But the reality is that a large percentage of those homesteaders are likely to eventually require help in a number of areas—from assistance with some or all of their “activities of daily living” (ADLs), such as grooming and meal preparation, to companionship and emotional support. Many families turn to a home health care aide (HHA) to fulfill many of these roles.
What is a Home Health Care Aide?
A home health care aide is trained to come into the home and perform a wide variety of caregiving duties. While state standards vary, federal regulations require that HHAs receive at least 75 hours of training, including at least 16 hours of supervised practical or clinical training, and 12 hours of continuing education per 12-month period.
What Qualities Should I Consider When Hiring a Home Health Care Aide?
Many older adults are understandably hesitant to have someone in their home, even though they realize they need the help. After all they are used to being independent, and, in fact, being caregivers themselves in many cases.
That’s why it’s imperative to find a HHA who will be a great fit, both in skills and personality.
Here are some questions to ask yourself when trying to find the right caregiver:
- Is your loved one talkative or quiet? Many will prefer a Home Health Aide who matches their own personal personality and style.
- Can your loved one be stubborn or irritable? Will the caregiver handle different moods compassionately and patiently?
- Can your family member communicate their needs?
- Can they be depended on to provide medication reminders?
- Is transportation required?
- Does the range of assistance skew more toward personal care or medical needs, or is your loved one just needing a more general “companion” who will help with household tasks?
- Are there allergies, such as to pets, or other concerns, such as smoking, that need to be addressed?
- How flexible will the work be; i.e. could someone set your loved one up with their dinner before they leave or should the HHA be there to provide feeding assistance?
How do I Find the Right Home Health Aide?
The best place to start is through an agency that offers professional home health aide services. That’s because you can have the confidence of knowing the HHA has undergone a rigorous background check (including fingerprinting), skills testing, and is trained in safety procedures.
An agency also will:
- Make sure that the aide shows up when they should—or they will send a replacement if needed. Reliability is understandably a major concern of most families hiring HHAs.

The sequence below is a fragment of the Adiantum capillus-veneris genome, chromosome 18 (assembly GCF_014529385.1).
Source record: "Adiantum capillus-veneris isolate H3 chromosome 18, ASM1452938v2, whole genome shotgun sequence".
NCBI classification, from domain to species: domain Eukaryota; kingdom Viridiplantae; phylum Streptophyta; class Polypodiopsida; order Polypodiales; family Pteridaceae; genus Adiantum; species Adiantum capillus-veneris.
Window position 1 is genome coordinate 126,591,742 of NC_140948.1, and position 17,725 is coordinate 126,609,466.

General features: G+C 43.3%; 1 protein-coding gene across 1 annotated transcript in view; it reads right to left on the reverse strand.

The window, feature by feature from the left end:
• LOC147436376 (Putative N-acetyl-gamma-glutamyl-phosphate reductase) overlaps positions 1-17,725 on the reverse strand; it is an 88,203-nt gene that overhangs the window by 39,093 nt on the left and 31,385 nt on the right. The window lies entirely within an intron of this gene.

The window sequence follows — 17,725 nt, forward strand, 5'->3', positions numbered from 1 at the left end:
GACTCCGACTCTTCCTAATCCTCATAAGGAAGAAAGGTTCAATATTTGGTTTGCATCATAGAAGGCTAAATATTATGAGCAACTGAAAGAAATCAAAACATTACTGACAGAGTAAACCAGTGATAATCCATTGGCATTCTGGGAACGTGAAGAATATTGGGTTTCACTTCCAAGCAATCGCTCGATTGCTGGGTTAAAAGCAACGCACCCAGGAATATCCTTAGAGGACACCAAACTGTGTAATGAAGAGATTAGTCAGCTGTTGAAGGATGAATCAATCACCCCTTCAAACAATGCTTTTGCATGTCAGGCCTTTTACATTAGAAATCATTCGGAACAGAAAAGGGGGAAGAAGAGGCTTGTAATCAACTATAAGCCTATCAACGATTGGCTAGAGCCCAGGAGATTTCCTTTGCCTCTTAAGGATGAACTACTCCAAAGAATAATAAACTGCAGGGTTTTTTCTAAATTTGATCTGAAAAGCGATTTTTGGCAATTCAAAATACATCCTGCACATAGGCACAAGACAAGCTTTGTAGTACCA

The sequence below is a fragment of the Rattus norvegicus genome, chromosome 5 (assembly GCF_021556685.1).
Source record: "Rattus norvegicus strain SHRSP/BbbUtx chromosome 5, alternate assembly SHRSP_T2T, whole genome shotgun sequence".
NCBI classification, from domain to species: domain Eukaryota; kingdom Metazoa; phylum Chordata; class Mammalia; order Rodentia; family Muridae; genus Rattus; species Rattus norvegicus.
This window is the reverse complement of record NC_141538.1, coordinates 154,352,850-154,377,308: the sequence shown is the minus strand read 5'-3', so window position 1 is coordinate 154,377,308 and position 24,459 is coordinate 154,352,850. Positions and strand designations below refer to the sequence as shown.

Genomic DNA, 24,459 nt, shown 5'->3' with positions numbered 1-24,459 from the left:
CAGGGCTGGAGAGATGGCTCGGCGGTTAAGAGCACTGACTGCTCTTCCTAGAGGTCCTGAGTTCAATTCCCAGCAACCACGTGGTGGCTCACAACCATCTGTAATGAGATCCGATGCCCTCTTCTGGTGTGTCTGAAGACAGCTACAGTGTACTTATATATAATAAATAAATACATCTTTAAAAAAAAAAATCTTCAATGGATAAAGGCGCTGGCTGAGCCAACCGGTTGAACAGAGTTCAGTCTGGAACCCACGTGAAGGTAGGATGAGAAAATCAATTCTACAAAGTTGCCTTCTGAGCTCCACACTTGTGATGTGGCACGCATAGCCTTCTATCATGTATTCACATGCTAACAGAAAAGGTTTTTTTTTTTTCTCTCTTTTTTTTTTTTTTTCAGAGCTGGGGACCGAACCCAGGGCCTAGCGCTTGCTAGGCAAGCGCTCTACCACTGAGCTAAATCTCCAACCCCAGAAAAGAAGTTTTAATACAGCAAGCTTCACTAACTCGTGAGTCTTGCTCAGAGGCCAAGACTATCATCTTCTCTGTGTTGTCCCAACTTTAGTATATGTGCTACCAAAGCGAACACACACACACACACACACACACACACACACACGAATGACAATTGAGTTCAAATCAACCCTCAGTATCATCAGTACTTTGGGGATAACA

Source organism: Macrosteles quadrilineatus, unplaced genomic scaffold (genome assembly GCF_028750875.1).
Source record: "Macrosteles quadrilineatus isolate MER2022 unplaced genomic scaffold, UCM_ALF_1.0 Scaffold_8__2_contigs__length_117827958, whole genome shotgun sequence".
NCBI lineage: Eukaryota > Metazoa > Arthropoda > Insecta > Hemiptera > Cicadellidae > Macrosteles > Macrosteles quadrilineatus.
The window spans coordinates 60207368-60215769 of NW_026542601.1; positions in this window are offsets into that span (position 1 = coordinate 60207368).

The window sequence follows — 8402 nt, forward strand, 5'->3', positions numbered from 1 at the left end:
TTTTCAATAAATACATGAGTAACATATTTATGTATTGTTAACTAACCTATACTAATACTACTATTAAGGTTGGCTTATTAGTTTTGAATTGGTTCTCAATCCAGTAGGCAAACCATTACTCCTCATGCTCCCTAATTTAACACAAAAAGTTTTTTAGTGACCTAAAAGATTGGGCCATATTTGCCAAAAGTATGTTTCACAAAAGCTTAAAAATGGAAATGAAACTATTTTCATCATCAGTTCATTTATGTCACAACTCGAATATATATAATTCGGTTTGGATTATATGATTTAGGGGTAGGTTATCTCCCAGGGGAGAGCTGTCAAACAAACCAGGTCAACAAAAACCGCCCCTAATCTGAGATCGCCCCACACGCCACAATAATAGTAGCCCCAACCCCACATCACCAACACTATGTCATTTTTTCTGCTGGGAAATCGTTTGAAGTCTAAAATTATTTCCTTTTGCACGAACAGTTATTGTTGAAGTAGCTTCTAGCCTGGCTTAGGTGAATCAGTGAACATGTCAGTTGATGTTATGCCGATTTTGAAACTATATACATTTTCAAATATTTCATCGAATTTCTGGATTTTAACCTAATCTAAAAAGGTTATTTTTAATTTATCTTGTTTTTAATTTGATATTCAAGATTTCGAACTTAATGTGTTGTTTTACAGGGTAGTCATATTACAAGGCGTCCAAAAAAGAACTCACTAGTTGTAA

- Accommodate flexible schedules; for example, if your loved one needs someone there overnight.
- Help find another provider if the first one is not compatible.
- Offer a variety of choice for HHAs, covering a wide range of personalities and skill sets.
Other considerations you might want to look into before selecting an agency:
- Do they offer CDPAP, a New York-specific state program that enables
patients to designate a friend or family member to be their caregiver and
access Medicaid funding to pay for their time?
- Are they reachable 24/7 in case of an emergency?
- Is the HHA under the guidance of nurse supervisors?
- Do the providers undergo a thorough background check, including personal and work references?
- Does the agency conduct skills assessments and training and do they offer patient care education for their HHAs?
These are just of the few of the criteria that can help you select an agency and a Home Health Aide that will leave you feeling confident that your loved one is being properly cared for.
Want to know more about hiring a health care aide? Reach out to the professionals at Special Touch Home Care Services who can answer your questions and help you or your loved one find the assistance that is right for them.
Special Touch caregivers are certified paraprofessionals. Before they hit the ground running, they go through an extensive screening process. We dig deep into their background to make sure they are someone that we would trust to take care of our own parents and grandparents. This includes criminal background checks, drug screening, and also professional and personal reference checks.